Obama Administration Must Support Human Rights In Honduras

For Immediate Release

NGOs & Scholars
Contact: 

Dan Beeton (CEPR), 202-239-1460

Obama Administration Must Support Human Rights In Honduras

NGO's and Scholars Say Latest Statement from Hillary Clinton Gives Blank Check To Honduran Military

WASHINGTON - A group of organizations, scholars, and academics who
specialize in Latin America released the following statement late Friday:

Secretary of State Hillary Clinton's latest statement, which appears to
hold President Zelaya responsible for any potential further violence by
the Honduran government against civilians, is unacceptable. It is very
disheartening to see the United States government go against the
international consensus that has called for the immediate and
unconditional return of President Zelaya.

Even worse, such statements could be seen as a blank check to the
Honduran military and others to use violence against peaceful
protestors who support their elected president.

Clinton's statement called Zelaya's attempt to return peacefully to his
country "reckless," and said that "We have consistently urged all
parties to avoid any provocative action that could lead to violence,"
implying that Zelaya is responsible for the violence against his
unarmed supporters.

Given that neither Clinton nor President Obama, nor any U.S. official,
has even once criticized the Honduran dictatorship for the violence and
political repression of the last four weeks, Clinton's pointing the
finger at Zelaya is especially threatening to the human rights of
Hondurans.

By contrast, the shootings, beatings, arrests and detentions of
journalists, closing of radio and TV stations, and other repression
have been documented and condemned by the Inter
American Commission for Human Rights
, by
human rights organizations such as Human
Rights Watch
, Amnesty
International
, the Committee
to Protect Journalists
, Reporters
Without Borders
, and a report from the Honduran
Committee for the Relatives of the Disappeared Detainees
.

On July 23rd, an international
commission of human rights organizations
- including the
International Federation of Human Rights and the Center for Justice and
International Law - concluded that "grave and systematic violations of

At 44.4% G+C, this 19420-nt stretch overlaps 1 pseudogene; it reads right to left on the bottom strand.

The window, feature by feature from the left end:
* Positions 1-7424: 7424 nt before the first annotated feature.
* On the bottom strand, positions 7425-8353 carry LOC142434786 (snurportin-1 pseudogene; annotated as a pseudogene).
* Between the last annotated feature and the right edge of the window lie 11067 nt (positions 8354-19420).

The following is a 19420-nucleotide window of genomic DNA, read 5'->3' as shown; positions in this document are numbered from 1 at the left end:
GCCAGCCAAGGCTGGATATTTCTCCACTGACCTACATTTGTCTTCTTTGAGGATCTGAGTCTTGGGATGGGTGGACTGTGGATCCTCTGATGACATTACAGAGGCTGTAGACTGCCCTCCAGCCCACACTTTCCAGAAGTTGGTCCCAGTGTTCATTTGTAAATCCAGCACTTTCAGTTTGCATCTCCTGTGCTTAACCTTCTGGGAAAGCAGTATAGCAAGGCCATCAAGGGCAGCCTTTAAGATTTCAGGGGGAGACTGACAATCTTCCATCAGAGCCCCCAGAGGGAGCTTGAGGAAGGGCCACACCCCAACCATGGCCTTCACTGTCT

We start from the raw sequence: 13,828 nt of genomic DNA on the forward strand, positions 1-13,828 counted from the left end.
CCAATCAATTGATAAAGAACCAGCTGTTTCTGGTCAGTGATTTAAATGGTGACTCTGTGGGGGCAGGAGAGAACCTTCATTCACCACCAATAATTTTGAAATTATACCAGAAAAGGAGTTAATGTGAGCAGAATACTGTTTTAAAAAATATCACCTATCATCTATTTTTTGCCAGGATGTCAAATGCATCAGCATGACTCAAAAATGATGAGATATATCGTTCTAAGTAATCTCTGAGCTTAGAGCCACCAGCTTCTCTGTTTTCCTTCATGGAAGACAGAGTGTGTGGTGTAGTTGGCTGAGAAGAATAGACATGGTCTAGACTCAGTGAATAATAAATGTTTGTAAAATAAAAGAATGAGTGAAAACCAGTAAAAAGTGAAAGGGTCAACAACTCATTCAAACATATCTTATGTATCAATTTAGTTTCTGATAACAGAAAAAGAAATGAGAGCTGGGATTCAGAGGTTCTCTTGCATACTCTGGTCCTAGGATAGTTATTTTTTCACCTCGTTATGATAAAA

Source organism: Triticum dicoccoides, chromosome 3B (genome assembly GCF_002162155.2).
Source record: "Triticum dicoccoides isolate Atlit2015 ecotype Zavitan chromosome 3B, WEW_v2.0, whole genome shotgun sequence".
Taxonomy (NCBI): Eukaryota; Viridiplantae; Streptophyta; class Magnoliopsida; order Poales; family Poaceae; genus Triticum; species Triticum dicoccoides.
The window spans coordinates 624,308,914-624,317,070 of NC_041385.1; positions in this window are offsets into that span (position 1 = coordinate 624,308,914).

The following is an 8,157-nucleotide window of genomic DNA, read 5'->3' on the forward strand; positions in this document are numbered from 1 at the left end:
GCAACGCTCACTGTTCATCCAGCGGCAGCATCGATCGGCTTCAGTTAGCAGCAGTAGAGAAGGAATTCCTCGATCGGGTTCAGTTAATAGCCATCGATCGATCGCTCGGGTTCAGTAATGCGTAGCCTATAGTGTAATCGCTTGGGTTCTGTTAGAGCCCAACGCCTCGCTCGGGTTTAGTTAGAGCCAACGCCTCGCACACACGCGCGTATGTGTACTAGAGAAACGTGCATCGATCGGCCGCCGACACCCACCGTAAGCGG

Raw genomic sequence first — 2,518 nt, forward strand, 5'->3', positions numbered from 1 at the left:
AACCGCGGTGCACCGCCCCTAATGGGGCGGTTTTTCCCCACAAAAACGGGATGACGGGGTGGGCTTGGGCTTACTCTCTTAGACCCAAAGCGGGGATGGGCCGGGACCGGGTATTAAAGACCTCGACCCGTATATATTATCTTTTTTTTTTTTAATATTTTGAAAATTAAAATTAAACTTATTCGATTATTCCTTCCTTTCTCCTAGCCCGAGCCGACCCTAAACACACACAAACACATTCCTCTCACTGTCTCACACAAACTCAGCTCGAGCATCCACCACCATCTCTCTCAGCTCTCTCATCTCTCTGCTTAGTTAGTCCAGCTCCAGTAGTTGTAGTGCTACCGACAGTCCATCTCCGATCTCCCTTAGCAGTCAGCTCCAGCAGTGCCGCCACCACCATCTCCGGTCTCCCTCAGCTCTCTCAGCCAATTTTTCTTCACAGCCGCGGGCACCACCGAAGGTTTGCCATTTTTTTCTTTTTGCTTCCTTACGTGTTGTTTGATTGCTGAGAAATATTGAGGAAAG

human rights" have taken place in Honduras since the military coup.

Yet the Obama administration has been silent in the face of these
abuses.

By echoing the statements of the coup leaders, Clinton has also put the
United States further outside the international community. By returning
to Honduras, Zelaya is attempting to implement the resolutions of the
United Nations General Assembly and the Organization of American
States, which called for his immediate and unconditional return to the
Presidency. He participated in the mediation process headed by Costa
Rican President Oscar Arias and agreed to the proposal put forth by
Arias, but the de facto government would not budge.

Signed,

ORGANIZATIONS:

Border Agricultural Workers Project

Coalition for Peace and Democracy, Los Angeles, CA

Committee in Solidarity With the People of El Salvador

Just Foreign Policy

Koreatown Immigrant Workers Alliance, Los Angeles, CA

National Family Farm Coalition

Portland Central America Solidarity Committee, Oregon

School of the Americas Watch

INDIVIDUALS:

William Avilés, Associate Professor of Political Science, University of
Nebraska at Kearney

Dr. James D. Cockcroft, Ph.D., writer and online professor, SUNY

Jennifer N. Costanza, MA, Ph.D. Candidate, Department of Sociology,
Brown University

P. Gabrielle Foreman, Visiting Distinguished Professor of Africana
Studies, Bowdoin College, 2008, Professor of English and Comparative
Literary Studies, Occidental College, Los Angeles

Dana Frank, Professor of History, University of California, Santa Cruz

Jane Franklin, Historian, Author

Armando Gonzalez Caban, Latin American Perspectives, University of CA
Riverside

Greg Grandin, Professor of History, New York University

John L. Hammond, Hunter College and Graduate Center, City University of
New York

Doug Hertzler, Associate Professor of Anthropology, Eastern Mennonite
University

Derrick Hindery, Assistant Professor of International Studies and
Department of Geography, University of Oregon

Eric Holt-Gimenez, executive director, Food First/Institute for Food
and Development Policy

Florencia E. Mallon, Julieta Kirkwood Professor of Latin American
History, University of Wisconsin-Madison

Peter and Gail Mott, Co-Editors, INTERCONNECT

Jocelyn Olcott, Department of History, Duke University

Adrienne Pine, Assistant Professor of Anthropology, American University

Suyapa G. Portillo Villeda, PhD Candidate, Cornell University/CFD
Fellow, Pomona College

Vijay Prashad, George and Martha Kellner Chair in South Asian History
and Professor of International Studies, Trinity College

Marcus Rediker, Professor and Chair in the Department of History,
University of Pittsburgh

Milla Riggio, James J. Goodwin Professor of English, Trinity College,
Connecticut

Dr. Christine J. Wade, Associate Professor of Political Science and
International Studies, Washington College, Maryland

Jeffery R. Webber, Assistant Professor, Political Science, University
of Regina, Canada

Mark Weisbrot, Co-Director, Center for Economic and Policy Research

John Womack, Jr., Professor of History, emeritus, Harvard University

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